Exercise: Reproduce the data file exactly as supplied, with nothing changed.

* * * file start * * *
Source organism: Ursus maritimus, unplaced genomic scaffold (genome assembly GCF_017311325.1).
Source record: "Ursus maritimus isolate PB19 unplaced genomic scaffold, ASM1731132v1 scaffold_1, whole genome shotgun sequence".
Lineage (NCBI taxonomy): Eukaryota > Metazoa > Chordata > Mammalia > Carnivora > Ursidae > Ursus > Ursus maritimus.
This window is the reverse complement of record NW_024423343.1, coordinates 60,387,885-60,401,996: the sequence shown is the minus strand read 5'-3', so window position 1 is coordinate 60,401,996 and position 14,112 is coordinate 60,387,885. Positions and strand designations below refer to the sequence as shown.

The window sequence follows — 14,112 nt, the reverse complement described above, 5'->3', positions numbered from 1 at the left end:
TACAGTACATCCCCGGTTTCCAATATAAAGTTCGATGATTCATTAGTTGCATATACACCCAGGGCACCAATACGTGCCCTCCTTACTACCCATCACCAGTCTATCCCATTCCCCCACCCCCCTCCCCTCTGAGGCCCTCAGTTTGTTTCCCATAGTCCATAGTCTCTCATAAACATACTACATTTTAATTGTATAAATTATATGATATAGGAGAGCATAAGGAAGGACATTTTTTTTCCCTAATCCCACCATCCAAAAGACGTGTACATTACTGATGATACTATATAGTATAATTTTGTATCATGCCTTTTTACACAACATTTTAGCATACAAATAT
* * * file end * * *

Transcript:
Source organism: Ursus maritimus, unplaced genomic scaffold (genome assembly GCF_017311325.1).
Source record: "Ursus maritimus isolate PB19 unplaced genomic scaffold, ASM1731132v1 scaffold_1, whole genome shotgun sequence".
Lineage (NCBI taxonomy): Eukaryota > Metazoa > Chordata > Mammalia > Carnivora > Ursidae > Ursus > Ursus maritimus.
This window is the reverse complement of record NW_024423343.1, coordinates 60,387,885-60,401,996: the sequence shown is the minus strand read 5'-3', so window position 1 is coordinate 60,401,996 and position 14,112 is coordinate 60,387,885. Positions and strand designations below refer to the sequence as shown.

The window sequence follows — 14,112 nt, the reverse complement described above, 5'->3', positions numbered from 1 at the left end:
TACAGTACATCCCCGGTTTCCAATATAAAGTTCGATGATTCATTAGTTGCATATACACCCAGGGCACCAATACGTGCCCTCCTTACTACCCATCACCAGTCTATCCCATTCCCCCACCCCCCTCCCCTCTGAGGCCCTCAGTTTGTTTCCCATAGTCCATAGTCTCTCATAAACATACTACATTTTAATTGTATAAATTATATGATATAGGAGAGCATAAGGAAGGACATTTTTTTTCCCTAATCCCACCATCCAAAAGACGTGTACATTACTGATGATACTATATAGTATAATTTTGTATCATGCCTTTTTACACAACATTTTAGCATACAAATAT